Worm identification falls under the branch of zoology dealing with insects called, entomology. According to the MSN Encarta Encyclopedia:
“Although insects were studied as early as the 4th century bc, particularly by Aristotle, the modern science did not begin to develop until the 17th century ad. The science of entomology received great impetus in the 19th century, largely as a result of the publication of On the Origin of Species (1859) Charles Darwin, which showed how the study of insects illuminates certain aspects of evolution. In the 20th century, entomological research was further stimulated by successes in the search for solutions to medical and economic problems involving insects. Today, there is more research done and literature published annually in this field than in any other branch of zoology.”
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Because there are thousands of different worm species – more than 2,700 species of earthworms alone, to correctly identify worms, there are several important steps that should be taken. For starters, you should become familiar with the key characteristics used to identify earthworms. Just a few of the characteristics used to identify earthworms include: Genital tumescene (GT), the Tubercula pubertatis (TP), and the Clitellum.
The clitellum of adult earthworms contains features called genital tumescence, and tubercula pubertatis. The clitellum features, the male pores, and female pores are found above the clitellum and are all parts of the earthworm reproductive system. The earthworm also has “setae” which are tiny hair-like projections that are arranged in rows along the earthworm body. The setae are used are used for locomotion by the earthworm. The prostomium is the earthworm mouth. The size, shape, and position of the different characteristics of the worm are different in different species of earthworms and will help you to identify the species of earthworms you may be dealing with.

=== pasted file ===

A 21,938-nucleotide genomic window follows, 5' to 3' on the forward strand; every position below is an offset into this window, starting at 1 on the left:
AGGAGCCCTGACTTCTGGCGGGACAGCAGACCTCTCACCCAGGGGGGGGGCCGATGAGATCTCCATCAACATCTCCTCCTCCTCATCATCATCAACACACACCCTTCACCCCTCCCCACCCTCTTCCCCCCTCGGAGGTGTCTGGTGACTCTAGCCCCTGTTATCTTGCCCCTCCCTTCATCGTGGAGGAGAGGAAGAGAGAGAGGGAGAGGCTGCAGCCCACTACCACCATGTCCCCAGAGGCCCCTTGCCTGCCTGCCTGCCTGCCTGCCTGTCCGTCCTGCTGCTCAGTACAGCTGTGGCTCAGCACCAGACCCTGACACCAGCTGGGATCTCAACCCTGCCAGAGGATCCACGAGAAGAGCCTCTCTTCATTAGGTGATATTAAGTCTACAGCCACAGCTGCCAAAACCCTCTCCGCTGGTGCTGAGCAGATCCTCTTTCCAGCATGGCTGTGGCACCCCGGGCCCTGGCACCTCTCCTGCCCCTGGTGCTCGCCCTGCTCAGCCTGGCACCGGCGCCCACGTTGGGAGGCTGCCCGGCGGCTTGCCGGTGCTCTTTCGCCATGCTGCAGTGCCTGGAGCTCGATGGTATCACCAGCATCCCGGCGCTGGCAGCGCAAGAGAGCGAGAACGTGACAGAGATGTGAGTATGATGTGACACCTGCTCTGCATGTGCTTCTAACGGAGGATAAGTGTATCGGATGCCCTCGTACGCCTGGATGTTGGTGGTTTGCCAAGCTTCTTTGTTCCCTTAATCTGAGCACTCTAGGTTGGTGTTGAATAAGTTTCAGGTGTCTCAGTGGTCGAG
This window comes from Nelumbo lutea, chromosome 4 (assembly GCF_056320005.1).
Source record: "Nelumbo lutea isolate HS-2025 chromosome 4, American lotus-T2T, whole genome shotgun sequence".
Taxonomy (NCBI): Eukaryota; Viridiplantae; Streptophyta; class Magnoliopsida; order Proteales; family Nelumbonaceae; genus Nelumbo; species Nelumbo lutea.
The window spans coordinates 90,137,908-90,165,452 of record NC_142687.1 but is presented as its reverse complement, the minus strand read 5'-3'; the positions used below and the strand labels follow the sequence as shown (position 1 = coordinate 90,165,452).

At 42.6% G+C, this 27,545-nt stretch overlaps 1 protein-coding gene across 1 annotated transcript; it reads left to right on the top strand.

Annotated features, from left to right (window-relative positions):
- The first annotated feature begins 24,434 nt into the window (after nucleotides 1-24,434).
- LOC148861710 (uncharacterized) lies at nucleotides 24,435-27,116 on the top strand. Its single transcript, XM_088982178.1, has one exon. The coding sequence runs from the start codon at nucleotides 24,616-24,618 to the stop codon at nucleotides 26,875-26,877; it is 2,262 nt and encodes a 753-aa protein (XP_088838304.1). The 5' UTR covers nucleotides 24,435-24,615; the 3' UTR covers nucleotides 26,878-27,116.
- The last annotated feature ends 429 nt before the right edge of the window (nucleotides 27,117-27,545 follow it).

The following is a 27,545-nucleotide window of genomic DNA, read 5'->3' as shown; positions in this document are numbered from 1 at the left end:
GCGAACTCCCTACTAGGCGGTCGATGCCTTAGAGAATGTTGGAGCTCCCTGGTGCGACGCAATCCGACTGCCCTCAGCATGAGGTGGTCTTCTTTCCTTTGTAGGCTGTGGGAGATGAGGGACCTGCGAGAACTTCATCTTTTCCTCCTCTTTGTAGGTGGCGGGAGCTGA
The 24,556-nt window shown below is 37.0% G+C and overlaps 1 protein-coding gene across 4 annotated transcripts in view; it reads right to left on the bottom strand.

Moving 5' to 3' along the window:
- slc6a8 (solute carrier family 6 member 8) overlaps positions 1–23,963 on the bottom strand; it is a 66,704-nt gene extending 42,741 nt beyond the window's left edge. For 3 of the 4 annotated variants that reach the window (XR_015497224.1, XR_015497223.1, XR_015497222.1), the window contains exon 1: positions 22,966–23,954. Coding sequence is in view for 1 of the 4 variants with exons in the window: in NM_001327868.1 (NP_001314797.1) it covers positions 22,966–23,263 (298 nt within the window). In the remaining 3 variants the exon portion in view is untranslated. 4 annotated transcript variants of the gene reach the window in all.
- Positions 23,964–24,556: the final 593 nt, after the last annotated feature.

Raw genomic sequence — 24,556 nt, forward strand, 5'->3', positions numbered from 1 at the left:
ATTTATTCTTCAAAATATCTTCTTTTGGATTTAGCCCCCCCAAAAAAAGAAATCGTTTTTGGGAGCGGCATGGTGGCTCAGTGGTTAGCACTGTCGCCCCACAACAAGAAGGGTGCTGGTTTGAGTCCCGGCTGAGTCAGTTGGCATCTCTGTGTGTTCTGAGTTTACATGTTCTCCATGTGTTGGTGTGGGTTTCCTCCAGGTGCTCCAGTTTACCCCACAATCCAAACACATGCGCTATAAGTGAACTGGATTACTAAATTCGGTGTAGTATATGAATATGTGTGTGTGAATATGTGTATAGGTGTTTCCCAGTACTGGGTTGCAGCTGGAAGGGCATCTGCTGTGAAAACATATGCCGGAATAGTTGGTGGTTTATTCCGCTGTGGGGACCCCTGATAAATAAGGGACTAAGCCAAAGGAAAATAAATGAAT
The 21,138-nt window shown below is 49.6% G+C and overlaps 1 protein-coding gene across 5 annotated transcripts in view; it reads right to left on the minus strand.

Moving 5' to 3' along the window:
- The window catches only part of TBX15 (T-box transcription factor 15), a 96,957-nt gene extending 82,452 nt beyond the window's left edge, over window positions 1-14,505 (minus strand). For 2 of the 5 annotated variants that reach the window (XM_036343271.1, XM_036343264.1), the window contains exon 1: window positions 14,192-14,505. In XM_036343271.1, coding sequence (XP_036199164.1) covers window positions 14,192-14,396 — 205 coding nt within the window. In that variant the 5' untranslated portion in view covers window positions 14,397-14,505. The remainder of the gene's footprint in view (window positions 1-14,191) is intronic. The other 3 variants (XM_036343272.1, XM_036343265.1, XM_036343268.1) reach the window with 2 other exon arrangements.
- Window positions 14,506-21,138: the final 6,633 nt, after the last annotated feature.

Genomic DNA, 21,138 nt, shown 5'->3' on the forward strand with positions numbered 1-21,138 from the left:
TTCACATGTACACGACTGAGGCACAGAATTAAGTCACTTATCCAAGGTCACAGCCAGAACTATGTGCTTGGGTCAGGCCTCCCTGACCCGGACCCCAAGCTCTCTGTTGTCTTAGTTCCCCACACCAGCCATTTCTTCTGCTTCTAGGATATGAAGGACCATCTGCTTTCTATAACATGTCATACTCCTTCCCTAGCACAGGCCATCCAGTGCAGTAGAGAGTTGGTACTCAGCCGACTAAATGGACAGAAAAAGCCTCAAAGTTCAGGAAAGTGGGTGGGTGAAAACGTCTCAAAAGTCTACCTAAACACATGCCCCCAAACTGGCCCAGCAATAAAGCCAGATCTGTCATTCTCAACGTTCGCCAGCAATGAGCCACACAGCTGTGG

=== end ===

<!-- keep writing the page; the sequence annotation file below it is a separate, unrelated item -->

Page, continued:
After you have become familiar with the earthworm characteristics, you should familiarize your self with the characteristics of earthworms that indicate which ecological group they belong to. There are three broad ecological groups that have been identified for earthworms including: epigeic, endogeic, and anecic. The groups are based on what the earthworms eat and where they tend to live in the soil. The epigeic group is a litter feeder, litter dweller, pigmented, small in size, and it doesn’t burrow. The endogeic group consists of rich soil feeders, topsoil dwellers, has no pigmentation, burrows horizontally, and it is small in size. The anecic consists of litter and soil feeders, soil dwellers, dorsally pigmented bodies, extensive vertical burrows, and a large size. Size and color are usually good distinguishers for adult earthworms.
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For more information about identifying worms, you can download an online identification key for earthworms by clicking here to visit The Backyard Nature websites key or to access an online field guide to earthworms, click here.